Ensuring the success of Operation Digital Board

EducationWorld April 2019 | Teacher-2-teacher

On February 20, Union HRD (human resource development) minister Prakash Javadekar launched Operation Digital Board (ODB). The objective of this initiative is to digitise education delivery in schools and colleges countrywide. ODB will digitise 700,000 classrooms — 500,000 in schools and 200,000 in higher education institutions — in three years starting this academic year 2019-20. The goal is to install at least one digital and interactive board per classroom in government schools. In addition, e-resources will be made available to students with anytime, anywhere access, said the minister.

This ICT-enabled learning initiative fits into the overall digitisation programme of the BJP/NDA government. In step with government initiatives such as SWAYAM (study webs of active-learning for young aspiring minds), e-basta, e-pathshala and Digital India, ODB is the country’s most ambitious programme for revamping K-12 education since Operation Blackboard was launched way back in 1987. Its proposed financial provision of Rs.9,000 crore is expected to substantially augment the country’s learning infrastructure. The coterminous explosive growth of cellular phone connectivity coupled with several other digital initiatives has opened up exciting possibilities of providing a variety of digital resources to hitherto unreached schools and learners.

Following hard on the heels of reports of plunging learning outcomes in rural primaries countrywide as reported in the latest Annual Status of Education Report 2018, the ODB programme is being interpreted as the government’s response to repair the crumbling public education system. However, one wonders why this initiative is limited to senior school — class IX onwards. Secondly, why is ODB usage restricted to science, technology, mathematics and engineering subjects? To find answers to these questions, we may have to wait for the recommendations of a committee chaired by Prof. Ashok Jhunjhunwala (IIT-Madras), which was identified by the minister as the basis of this initiative.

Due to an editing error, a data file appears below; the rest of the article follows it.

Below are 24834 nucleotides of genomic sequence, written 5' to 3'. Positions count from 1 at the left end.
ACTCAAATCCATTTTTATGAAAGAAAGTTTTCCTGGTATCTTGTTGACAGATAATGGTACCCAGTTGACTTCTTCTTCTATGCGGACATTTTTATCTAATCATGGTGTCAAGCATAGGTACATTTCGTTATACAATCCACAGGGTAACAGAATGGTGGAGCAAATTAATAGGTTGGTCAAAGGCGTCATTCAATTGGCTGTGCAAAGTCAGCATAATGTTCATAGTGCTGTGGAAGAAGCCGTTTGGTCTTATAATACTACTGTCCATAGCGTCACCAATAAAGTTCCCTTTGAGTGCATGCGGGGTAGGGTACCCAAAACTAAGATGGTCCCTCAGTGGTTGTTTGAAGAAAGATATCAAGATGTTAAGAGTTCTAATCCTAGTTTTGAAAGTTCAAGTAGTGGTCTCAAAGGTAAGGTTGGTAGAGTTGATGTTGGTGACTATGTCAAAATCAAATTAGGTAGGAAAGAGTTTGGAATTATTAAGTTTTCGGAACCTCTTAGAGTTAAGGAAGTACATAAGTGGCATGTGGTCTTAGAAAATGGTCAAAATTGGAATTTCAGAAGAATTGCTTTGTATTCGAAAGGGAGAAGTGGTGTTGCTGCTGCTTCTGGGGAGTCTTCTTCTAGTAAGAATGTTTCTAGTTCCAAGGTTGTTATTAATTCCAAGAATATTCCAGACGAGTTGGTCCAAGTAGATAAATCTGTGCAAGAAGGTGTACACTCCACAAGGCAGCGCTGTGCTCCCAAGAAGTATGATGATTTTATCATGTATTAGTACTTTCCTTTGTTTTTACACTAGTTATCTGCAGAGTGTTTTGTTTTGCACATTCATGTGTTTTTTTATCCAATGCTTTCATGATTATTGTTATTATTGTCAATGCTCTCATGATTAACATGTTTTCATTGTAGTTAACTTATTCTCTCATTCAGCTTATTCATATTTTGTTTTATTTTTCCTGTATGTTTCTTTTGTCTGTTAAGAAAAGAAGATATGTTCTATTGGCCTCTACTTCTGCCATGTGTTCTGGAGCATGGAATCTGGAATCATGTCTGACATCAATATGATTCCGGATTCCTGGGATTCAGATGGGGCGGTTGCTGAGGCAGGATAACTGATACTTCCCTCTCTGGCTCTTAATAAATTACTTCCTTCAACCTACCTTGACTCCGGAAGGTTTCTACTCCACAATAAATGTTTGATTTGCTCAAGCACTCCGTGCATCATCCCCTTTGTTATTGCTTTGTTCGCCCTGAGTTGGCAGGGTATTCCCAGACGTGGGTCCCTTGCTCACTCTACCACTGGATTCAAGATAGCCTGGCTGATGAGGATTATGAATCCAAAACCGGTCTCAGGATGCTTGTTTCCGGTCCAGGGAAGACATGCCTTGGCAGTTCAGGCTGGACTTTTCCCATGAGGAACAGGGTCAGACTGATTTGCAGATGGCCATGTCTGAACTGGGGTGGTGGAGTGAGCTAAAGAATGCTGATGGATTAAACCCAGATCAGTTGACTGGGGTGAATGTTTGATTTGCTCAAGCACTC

According to the HRD minister, ODB will make the country’s teaching-learning process interactive and popularise “flipped learning as a pedagogical approach”. Flipped learning presupposes that students have desktops or laptop computers or at least a tablet at home to access prescribed educational resources. This is too big an assumption. A second question that arises is who will conduct flipped learning classes in schools? Teachers, obviously! This means infusion of new technologies into India’s classrooms is not enough. Teachers remain crucial mediators for actual learning to happen. Therefore, without enabling teachers to use smart boards and new digital technologies, rolling out ODB will be tantamount to using American educationist Larry Cuban’s phrase “Dump hardware in schools, hope for magic to happen”. The history of the edutech industry in post-liberalisation India indicates that magic seldom happens. Thus, while technology input is being regarded as a magic wand, investment in teacher professional development (TPD) programmes remains the crucial consideration.

Another question that arises is what type of digital boards are most suitable for India’s school and collegiate classrooms. R. Subrahmanyam, secretary of higher education, says the HRD ministry will float a global tender to choose vendors. Before this is done, it’s important to note that digital solutions don’t have universal applicability. Even manufacturers of mobile phones are customising their products to the needs and demands of the Indian market. Therefore, digital boards and pedagogies prescribed need to be extensions of traditional analogue teaching-learning practices. In short, the digital boards chosen should accommodate existing capabilities of teachers and augment them rather than expect them to learn entirely new ways of teaching. Therefore, digital boards that facilitate blended learning are likely to prove most suitable for India’s teachers’ community.

For Operation Digital Board to succeed in attaining its mission to dramatically improve learning outcomes, peculiarly Indian problems need to be borne in mind. Many previous attempts of technology infusion into government schools have proved infructuous for want of supportive infrastructure. Small things like lack of power points in classrooms, pose serious challenges towards implementing projects of great pith and moment.

In 2004, Prof. K.K. Trivedi of IIT-Bombay designed a pioneering ed-tech solution christened K-Yan for IL&FS Education. He invented a single wire, compact, no-fuss portable projector designed for Indian conditions. Now in its seventh generation, K-Yan transforms any smooth surface into an interactive digital board to provide learning solutions which blend offline and online resources. To overcome the nagging problem of unavailability of power supply, K-Yan can be linked to solar power units to draw electricity. There are many useful lessons to be learnt from such indigenous efforts in designing effective solutions for the success of Operation Digital Board.

(Vagish K. Jha is the Delhi-based assistant vice president of IL&FS Education & Technology Services Ltd)

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